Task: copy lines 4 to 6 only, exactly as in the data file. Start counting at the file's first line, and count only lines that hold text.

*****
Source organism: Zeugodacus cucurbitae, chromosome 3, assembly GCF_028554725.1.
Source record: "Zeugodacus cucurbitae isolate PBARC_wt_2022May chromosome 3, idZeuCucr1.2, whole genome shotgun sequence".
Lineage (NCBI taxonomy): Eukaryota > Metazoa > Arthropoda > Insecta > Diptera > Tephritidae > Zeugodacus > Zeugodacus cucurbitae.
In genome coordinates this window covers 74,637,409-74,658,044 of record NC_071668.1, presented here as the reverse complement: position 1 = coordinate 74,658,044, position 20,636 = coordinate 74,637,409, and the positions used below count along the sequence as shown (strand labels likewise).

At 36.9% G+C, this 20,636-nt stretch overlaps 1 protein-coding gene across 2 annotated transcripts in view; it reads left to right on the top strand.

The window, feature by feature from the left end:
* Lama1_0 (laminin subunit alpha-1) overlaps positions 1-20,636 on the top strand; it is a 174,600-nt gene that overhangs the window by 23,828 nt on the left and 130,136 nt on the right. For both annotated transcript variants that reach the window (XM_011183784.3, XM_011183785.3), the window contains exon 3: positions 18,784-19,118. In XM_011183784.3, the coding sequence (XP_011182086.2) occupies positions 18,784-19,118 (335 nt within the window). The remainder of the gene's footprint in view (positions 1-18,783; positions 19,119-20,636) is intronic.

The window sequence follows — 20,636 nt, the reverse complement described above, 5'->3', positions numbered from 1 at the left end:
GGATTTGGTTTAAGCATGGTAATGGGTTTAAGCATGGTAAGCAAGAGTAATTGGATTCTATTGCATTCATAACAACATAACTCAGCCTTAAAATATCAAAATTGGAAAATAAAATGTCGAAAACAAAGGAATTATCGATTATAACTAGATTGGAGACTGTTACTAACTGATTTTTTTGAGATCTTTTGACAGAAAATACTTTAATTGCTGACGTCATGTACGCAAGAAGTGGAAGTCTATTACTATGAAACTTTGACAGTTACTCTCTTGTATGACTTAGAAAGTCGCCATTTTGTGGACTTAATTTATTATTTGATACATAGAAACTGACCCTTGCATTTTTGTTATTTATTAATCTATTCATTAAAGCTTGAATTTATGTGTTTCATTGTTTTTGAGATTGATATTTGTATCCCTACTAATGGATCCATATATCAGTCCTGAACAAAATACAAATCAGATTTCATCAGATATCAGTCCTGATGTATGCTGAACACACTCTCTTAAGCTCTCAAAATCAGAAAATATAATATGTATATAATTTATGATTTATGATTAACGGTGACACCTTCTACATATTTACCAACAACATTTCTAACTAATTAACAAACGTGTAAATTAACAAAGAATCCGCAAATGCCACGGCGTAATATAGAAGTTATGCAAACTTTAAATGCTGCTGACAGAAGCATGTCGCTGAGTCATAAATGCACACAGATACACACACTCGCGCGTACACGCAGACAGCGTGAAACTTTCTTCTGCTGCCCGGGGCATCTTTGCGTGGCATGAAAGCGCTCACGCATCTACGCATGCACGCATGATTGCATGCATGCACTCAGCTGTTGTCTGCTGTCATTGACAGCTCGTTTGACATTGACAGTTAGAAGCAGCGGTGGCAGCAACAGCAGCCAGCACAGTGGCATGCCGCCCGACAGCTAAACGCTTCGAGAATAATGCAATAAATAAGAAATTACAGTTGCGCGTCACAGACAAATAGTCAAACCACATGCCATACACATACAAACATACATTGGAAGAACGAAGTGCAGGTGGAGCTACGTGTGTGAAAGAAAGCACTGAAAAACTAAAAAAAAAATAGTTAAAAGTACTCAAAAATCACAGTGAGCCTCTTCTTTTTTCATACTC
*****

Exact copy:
In genome coordinates this window covers 74,637,409-74,658,044 of record NC_071668.1, presented here as the reverse complement: position 1 = coordinate 74,658,044, position 20,636 = coordinate 74,637,409, and the positions used below count along the sequence as shown (strand labels likewise).

At 36.9% G+C, this 20,636-nt stretch overlaps 1 protein-coding gene across 2 annotated transcripts in view; it reads left to right on the top strand.

The window, feature by feature from the left end: